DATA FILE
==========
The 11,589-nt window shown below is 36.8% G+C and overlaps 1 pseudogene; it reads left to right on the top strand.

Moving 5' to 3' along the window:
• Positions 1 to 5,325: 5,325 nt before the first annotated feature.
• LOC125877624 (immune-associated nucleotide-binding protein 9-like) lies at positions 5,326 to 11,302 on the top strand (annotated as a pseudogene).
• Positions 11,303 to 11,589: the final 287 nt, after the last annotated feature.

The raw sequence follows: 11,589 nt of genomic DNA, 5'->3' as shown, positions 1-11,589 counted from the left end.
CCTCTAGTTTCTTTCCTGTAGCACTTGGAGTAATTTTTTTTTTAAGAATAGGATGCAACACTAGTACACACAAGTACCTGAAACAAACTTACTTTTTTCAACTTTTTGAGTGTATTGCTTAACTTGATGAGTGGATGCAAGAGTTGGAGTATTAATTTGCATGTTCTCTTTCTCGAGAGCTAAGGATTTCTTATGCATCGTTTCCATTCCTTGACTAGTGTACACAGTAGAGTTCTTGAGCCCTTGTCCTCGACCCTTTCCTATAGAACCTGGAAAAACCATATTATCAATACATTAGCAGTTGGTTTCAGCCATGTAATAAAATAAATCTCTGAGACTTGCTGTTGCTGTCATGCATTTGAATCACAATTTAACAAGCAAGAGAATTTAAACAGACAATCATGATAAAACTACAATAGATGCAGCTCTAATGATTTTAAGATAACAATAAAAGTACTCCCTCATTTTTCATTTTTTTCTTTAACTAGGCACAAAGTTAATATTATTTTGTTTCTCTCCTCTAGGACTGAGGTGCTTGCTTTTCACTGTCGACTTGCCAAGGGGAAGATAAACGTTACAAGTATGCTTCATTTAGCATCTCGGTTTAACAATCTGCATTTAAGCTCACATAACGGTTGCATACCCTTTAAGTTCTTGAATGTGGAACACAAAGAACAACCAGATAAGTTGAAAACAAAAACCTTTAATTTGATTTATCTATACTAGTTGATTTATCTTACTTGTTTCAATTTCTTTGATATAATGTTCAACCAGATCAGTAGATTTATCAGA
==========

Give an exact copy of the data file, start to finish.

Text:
The 11,589-nt window shown below is 36.8% G+C and overlaps 1 pseudogene; it reads left to right on the top strand.

Moving 5' to 3' along the window:
• Positions 1 to 5,325: 5,325 nt before the first annotated feature.
• LOC125877624 (immune-associated nucleotide-binding protein 9-like) lies at positions 5,326 to 11,302 on the top strand (annotated as a pseudogene).
• Positions 11,303 to 11,589: the final 287 nt, after the last annotated feature.

The raw sequence follows: 11,589 nt of genomic DNA, 5'->3' as shown, positions 1-11,589 counted from the left end.
CCTCTAGTTTCTTTCCTGTAGCACTTGGAGTAATTTTTTTTTTAAGAATAGGATGCAACACTAGTACACACAAGTACCTGAAACAAACTTACTTTTTTCAACTTTTTGAGTGTATTGCTTAACTTGATGAGTGGATGCAAGAGTTGGAGTATTAATTTGCATGTTCTCTTTCTCGAGAGCTAAGGATTTCTTATGCATCGTTTCCATTCCTTGACTAGTGTACACAGTAGAGTTCTTGAGCCCTTGTCCTCGACCCTTTCCTATAGAACCTGGAAAAACCATATTATCAATACATTAGCAGTTGGTTTCAGCCATGTAATAAAATAAATCTCTGAGACTTGCTGTTGCTGTCATGCATTTGAATCACAATTTAACAAGCAAGAGAATTTAAACAGACAATCATGATAAAACTACAATAGATGCAGCTCTAATGATTTTAAGATAACAATAAAAGTACTCCCTCATTTTTCATTTTTTTCTTTAACTAGGCACAAAGTTAATATTATTTTGTTTCTCTCCTCTAGGACTGAGGTGCTTGCTTTTCACTGTCGACTTGCCAAGGGGAAGATAAACGTTACAAGTATGCTTCATTTAGCATCTCGGTTTAACAATCTGCATTTAAGCTCACATAACGGTTGCATACCCTTTAAGTTCTTGAATGTGGAACACAAAGAACAACCAGATAAGTTGAAAACAAAAACCTTTAATTTGATTTATCTATACTAGTTGATTTATCTTACTTGTTTCAATTTCTTTGATATAATGTTCAACCAGATCAGTAGATTTATCAGA